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Subject: Re: [boost] [GSoC] [Boost.Hana] Formal review request
From: Louis Dionne (ldionne.2_at_[hidden])
Date: 2014-07-30 00:43:24

Edward Diener <eldiener <at>> writes:

> On 7/29/2014 9:38 PM, Louis Dionne wrote:
> > Edward Diener <eldiener <at>> writes:
> >
> >>
> >> [...]
> >>
> >> Please consider also that you are using terminology in the present
> >> documentation which does not relate to C++ very well, although it may
> >> relate to Haskell for all I know. If you rework the documentation
> please
> >> use C++ terminology for things. As an example you referred to Type<T>
> as
> >> an object when in C++ it is a class.
> >
> > I am confused; `Type<T>` does not exist in Hana, so I doubt I mention it
> > anywhere unless I made an error. There's `type<T>`, which is a variable
> > template, and `Type`, which is a C++ struct.
> Yes it is 'type<t>' and not 'Type<t>'. But...
> "First, type is a variable template, and type<T> is an object
> representing the C++ type T."
> The syntax 'type<T>' normally means a class in C++.

As Tongari points out correctly, `type<T>` is a variable template, as in
the new feature in C++14. Specifically, it is declared as:

    template <typename T>
    constexpr unspecified type{};

Then, `type<T>` is an object equivalent to `unspecified{}`. Perhaps this was
the cause of your confusion?

> >> You also refer to type classes and data classes but C++ has no specific
> >> meaning for either of those terms.
> >
> > What did people say when they first heard about:
> > - Proto transforms
> > - MPL metafunctions / metafunction classes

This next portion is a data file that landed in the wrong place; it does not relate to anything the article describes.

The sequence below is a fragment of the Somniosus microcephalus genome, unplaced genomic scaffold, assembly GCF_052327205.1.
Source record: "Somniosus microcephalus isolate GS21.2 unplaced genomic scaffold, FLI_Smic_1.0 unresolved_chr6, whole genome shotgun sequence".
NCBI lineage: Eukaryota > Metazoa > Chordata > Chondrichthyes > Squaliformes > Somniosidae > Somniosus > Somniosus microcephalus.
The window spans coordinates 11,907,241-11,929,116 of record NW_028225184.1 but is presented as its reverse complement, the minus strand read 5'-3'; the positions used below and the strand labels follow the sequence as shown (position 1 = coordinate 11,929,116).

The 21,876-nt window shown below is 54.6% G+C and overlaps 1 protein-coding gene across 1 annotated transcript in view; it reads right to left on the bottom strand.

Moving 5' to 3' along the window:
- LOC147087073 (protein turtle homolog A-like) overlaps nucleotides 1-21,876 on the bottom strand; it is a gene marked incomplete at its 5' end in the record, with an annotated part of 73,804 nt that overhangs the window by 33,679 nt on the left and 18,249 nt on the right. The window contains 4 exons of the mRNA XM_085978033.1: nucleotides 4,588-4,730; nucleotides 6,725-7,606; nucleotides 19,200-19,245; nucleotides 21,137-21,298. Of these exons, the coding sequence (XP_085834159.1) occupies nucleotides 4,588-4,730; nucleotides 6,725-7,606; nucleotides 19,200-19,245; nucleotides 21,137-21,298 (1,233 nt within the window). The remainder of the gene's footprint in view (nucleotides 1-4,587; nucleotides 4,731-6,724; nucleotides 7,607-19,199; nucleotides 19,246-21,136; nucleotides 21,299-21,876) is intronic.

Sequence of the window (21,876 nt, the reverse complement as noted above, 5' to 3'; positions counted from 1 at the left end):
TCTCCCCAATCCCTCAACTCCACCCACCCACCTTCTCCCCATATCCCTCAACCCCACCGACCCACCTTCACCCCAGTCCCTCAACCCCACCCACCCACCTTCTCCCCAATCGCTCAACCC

> > - MPL/Fusion tags
> > - any domain-specific term introduced in a library (Spirit has a lot
> of them)
> >
> > Surely C++ had no specific meaning for any of those terms before they
> were
> > introduced. With each library comes some terminology, and "type class"
> and
> > "data type" are just that; new concepts for which names had to be
> chosen.
> >
> > That being said, type classes feel like C++ concepts and data types feel
> > like Fusion/MPL tags, so I'll seriously consider renaming them to that
> if
> > it can make people happier. I'm a bit worried about renaming "type
> classes"
> > to "concepts" though, as it could lead to confusion. What do you think?
> I have no objection what you call them. I just felt that you should
> explain them as thoroughly as you feel possible ( remember you may know
> what you have designed but to others this is new ground ) before
> examples and not after.

I'll see if there are some places where I throw some code without enough
explanation/context and try to make it clearer.

> [...]
> General advice. It mainly reflects that your method of explaining the
> conceptual elements of your syntax is very difficult for me, but may be
> welcomed by most others. I am just mentally incapable of understanding
> syntactical examples before I understand thoroughly the conceptual
> elements which the example is about.
> I will reread the doc again to see if I can get anywhere. Thanks for
> your efforts !

Give me a couple of days to work on what has been discussed in the last
days, and then give it a shot. Thank you a lot for your criticism, it is
much appreciated.


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